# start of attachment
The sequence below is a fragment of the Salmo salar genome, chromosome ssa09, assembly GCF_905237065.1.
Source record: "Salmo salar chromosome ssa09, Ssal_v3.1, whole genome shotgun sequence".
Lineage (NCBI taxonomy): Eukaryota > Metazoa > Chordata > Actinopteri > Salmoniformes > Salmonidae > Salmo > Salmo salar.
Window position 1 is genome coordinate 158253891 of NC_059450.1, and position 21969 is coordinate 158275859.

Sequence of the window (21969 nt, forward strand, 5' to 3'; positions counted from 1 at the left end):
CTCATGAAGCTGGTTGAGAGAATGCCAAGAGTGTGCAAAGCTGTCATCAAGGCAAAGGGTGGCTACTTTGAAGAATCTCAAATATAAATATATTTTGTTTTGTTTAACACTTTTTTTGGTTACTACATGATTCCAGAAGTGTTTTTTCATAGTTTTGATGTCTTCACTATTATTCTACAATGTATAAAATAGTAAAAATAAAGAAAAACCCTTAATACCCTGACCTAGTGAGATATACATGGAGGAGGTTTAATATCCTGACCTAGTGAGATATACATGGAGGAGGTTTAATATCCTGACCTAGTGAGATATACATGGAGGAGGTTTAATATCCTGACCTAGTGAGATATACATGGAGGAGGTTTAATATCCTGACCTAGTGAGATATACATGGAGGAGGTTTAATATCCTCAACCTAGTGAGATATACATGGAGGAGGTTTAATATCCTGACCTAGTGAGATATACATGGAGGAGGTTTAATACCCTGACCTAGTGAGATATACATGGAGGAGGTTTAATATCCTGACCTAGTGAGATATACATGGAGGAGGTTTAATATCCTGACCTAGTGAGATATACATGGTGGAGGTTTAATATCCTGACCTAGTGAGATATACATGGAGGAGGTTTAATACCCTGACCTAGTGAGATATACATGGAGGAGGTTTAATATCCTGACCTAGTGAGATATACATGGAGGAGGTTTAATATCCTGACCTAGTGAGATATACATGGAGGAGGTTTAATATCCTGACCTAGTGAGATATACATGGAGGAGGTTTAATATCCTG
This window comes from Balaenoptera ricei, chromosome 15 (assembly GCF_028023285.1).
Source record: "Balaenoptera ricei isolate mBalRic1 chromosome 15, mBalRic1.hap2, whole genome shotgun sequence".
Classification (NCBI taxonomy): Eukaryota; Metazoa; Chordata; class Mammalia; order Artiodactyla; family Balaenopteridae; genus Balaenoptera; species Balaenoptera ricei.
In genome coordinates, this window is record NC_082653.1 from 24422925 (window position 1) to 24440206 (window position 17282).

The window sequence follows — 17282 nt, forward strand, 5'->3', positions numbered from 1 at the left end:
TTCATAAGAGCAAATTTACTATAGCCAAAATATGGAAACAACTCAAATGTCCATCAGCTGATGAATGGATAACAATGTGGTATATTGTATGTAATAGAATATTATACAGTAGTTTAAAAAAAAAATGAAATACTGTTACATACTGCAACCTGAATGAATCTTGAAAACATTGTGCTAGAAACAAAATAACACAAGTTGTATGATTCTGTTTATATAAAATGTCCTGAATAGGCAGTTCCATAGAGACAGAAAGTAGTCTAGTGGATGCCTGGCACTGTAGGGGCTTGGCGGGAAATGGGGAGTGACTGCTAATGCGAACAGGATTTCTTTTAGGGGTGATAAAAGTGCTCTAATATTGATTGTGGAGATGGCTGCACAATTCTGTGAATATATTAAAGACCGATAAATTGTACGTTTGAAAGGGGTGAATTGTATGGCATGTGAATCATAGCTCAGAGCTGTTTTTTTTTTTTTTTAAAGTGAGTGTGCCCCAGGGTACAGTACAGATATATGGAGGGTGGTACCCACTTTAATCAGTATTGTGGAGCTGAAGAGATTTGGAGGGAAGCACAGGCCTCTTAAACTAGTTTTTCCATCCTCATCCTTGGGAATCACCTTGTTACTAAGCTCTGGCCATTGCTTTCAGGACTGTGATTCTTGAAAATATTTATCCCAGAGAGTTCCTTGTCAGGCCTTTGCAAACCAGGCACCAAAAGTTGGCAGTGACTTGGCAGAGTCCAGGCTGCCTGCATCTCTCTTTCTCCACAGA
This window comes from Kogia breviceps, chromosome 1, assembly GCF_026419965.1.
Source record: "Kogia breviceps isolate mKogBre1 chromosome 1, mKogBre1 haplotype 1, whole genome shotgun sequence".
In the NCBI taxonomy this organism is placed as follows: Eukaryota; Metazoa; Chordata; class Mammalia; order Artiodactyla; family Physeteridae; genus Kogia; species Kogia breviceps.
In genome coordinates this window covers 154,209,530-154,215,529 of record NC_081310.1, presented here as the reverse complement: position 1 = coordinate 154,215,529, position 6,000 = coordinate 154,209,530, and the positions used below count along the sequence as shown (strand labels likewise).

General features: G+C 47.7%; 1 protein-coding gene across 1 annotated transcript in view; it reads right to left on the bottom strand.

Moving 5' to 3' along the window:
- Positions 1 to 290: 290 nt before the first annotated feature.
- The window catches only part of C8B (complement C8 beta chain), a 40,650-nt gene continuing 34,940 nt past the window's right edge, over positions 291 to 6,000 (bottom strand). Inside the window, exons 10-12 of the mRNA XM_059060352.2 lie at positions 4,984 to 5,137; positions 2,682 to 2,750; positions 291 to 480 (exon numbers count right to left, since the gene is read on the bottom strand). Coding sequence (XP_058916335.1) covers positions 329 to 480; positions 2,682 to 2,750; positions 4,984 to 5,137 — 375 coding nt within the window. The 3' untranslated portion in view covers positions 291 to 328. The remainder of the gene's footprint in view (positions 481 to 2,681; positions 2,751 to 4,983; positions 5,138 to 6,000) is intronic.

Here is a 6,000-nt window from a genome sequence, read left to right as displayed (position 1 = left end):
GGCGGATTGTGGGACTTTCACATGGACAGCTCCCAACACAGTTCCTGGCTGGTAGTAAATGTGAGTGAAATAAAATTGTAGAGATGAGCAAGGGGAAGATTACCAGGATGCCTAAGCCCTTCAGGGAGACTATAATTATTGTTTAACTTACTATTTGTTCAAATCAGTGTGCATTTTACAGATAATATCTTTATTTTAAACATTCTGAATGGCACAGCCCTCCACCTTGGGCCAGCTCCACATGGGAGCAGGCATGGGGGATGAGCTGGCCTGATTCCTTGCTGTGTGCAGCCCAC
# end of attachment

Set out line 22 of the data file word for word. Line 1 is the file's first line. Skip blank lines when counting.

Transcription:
GGCGGATTGTGGGACTTTCACATGGACAGCTCCCAACACAGTTCCTGGCTGGTAGTAAATGTGAGTGAAATAAAATTGTAGAGATGAGCAAGGGGAAGATTACCAGGATGCCTAAGCCCTTCAGGGAGACTATAATTATTGTTTAACTTACTATTTGTTCAAATCAGTGTGCATTTTACAGATAATATCTTTATTTTAAACATTCTGAATGGCACAGCCCTCCACCTTGGGCCAGCTCCACATGGGAGCAGGCATGGGGGATGAGCTGGCCTGATTCCTTGCTGTGTGCAGCCCAC